Teach Your Teens Their Rights to Avoid School Injury

Following Mounting Pressure from Students, University President Tom Wolfe Resigns

Is anyone else incredibly disgusted by the amount of violence occurring on school grounds? Unfortunately we live in a world where we now expect violent headlines and police brutality. But when violence occurs in educational facilities, by teachers, students, and officers alike, we need to take a good hard look at the safety procedures implemented on all school grounds.

Schools Making Headlines for All the Wrong Reasons

What is even more baffling is that studies have shown that the targeted individuals are most often minority and disabled students. More and more cases have arisen of students being mistreated because of their ethnicity. University of Missouri President and Chancellor resigned this week on student’s charges of persistent racism.

Last month a video was released of a South Carolina deputy dragging an African-American student across the floor. And who can forget the 14 year-old Muslim boy from Dallas who, back in September, was arrested for bringing a homemade clock to school?
The series of racist incidents that forced University of Missouri President to resign from his post included racial slurs, a swastika in a dormitory, and others. Does this sound like an environment friendly to learning?

Statistics Show Disparity in Student Suspension

The statistics of minority and disabled students receiving suspensions in the country are alarming. These are some harsh statistics revealed by the New York Times:

-African-American Students:

-15 percent of public school students in the country

-35 percent of students suspended once

-44 percent of students suspended more than once

-36 percent of expelled students

-Disabled Students:

-12 percent of students in the country

-25 percent of students suspended more than once

-23 percent of students subjected to a school-related arrest

Do Disciplinary Actions Keep Students Out of School?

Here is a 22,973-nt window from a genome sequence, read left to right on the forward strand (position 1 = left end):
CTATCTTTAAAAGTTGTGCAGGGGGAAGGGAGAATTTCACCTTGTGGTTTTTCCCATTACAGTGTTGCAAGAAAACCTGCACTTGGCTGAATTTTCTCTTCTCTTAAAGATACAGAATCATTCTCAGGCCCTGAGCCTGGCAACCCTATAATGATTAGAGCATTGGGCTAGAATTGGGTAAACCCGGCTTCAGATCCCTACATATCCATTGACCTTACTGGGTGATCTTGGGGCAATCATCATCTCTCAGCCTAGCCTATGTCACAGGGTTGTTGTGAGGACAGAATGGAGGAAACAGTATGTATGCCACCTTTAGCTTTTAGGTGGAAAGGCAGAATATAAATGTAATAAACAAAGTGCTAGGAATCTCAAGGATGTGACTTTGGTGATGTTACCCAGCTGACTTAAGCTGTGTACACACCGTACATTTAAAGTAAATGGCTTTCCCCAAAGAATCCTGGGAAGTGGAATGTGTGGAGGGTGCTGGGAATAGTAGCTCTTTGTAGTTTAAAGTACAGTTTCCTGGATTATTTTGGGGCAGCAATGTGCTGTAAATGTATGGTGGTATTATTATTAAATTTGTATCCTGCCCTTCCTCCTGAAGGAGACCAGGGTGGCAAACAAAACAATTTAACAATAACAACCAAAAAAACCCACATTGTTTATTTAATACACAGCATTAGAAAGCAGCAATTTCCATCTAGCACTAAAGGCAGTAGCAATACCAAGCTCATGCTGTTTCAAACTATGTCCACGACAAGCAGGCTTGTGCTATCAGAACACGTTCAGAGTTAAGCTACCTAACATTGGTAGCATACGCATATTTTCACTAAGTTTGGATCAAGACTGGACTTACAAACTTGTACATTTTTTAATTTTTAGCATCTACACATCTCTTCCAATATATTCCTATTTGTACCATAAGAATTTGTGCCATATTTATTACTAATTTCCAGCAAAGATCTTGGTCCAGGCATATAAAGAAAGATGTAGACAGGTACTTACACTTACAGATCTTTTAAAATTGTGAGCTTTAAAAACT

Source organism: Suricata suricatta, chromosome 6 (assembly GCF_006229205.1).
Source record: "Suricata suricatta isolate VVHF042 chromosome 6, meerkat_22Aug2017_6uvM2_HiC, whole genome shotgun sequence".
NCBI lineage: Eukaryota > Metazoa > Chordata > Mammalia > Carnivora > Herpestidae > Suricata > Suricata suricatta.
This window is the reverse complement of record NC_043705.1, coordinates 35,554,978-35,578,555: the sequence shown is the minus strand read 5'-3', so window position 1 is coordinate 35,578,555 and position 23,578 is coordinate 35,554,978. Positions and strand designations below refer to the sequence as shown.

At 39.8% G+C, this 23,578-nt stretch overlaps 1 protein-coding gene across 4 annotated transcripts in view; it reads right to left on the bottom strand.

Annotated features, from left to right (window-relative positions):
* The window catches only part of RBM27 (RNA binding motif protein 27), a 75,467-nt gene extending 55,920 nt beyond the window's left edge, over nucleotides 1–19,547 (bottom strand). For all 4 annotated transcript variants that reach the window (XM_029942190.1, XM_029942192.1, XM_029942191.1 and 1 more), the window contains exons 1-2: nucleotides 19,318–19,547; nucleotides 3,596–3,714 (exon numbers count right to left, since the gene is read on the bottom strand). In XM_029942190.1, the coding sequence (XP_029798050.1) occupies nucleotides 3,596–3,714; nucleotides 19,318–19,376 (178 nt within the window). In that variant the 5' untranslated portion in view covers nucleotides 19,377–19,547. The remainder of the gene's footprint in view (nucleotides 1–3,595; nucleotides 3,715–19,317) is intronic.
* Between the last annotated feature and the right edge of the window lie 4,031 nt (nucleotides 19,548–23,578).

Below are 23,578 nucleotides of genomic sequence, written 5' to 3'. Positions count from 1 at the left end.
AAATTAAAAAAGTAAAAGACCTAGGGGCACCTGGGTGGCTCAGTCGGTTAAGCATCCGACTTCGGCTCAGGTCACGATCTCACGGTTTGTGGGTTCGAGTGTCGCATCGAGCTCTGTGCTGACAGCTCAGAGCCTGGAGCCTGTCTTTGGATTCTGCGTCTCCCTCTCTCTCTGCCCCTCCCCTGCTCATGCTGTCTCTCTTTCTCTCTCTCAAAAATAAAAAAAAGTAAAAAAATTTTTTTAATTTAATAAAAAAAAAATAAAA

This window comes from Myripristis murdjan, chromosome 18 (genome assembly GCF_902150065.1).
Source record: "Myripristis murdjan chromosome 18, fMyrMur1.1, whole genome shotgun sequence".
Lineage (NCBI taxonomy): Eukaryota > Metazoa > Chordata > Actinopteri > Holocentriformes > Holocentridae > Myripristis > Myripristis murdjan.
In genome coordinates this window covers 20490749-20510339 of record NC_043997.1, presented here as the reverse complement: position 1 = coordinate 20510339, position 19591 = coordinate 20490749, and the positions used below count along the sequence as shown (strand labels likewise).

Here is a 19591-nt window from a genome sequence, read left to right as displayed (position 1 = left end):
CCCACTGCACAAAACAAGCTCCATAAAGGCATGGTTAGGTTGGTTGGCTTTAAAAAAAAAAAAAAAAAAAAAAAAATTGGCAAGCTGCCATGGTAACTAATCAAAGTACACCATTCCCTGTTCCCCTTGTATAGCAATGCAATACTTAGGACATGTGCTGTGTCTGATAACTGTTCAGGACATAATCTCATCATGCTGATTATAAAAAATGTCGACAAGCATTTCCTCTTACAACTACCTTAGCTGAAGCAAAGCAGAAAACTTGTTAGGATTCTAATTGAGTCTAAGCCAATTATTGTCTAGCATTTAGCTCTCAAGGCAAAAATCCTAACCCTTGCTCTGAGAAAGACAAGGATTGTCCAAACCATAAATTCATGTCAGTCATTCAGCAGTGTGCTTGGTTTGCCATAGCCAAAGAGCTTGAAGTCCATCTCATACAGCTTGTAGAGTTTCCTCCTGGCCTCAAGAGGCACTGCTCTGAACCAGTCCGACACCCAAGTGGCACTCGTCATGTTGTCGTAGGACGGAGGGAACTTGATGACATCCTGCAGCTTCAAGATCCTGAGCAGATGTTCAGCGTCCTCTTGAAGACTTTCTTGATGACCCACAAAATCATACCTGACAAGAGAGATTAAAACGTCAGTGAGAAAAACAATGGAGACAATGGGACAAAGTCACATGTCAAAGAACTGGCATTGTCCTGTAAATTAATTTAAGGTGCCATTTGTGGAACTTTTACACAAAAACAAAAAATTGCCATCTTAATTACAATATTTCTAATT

The Obama administration and the U.S. Department of Justice issued guidelines in January 2014 in an attempt to combat civil rights injustice and school safety issues. This guideline lays out school discipline guidelines that should be followed aim to provide safety and enhance the school climate. Attorney General Eric Holder stated that, “A routine school disciplinary infraction should land a student in the principal’s office, not in a police precinct.”

Every School Should Follow These Safety Guidelines

These guidelines were released in an attempt to combat the growth of violence on school grounds, but many states and districts still do not adhere to them. The federal guidelines urge the following steps from schools:

  • Train teachers more intensively in classroom management
  • Ensure that teachers and administrators know they, rather than security or law-enforcement officers, are responsible for routine discipline
  • Collect data on disciplinary actions and monitor the actions of security officers
  • Emphasize policies that reinforce positive behavior over tactics that drive students out of school

 

Flex Your Rights, a site that deals with the proper ways to deal with police officers, lists the best ways for your children to interact with police officers on their school campus. Flex Your Rights, and McMinn Law Firm, recommend you tell your child that, in any scenario where they believe they could get into trouble, they should remain silent and insist that the school contact a parent.

 

Flex Your Rights uses an example from the Central Park Jogger case of 1989:

“After being suspected in a rape they didn’t commit, the teenagers were subjected to intense police interrogation. When their parents and guardians arrived at the station, they urged them to ‘just tell the police what they want to hear.’ The teenagers’ false confessions were later used as the key piece of evidence in their conviction.”

So, please, urge your children to take the road of caution until you or your partner can be there as support. And, if the situation goes beyond a visit to the principal’s office, contact your friends at McMinn.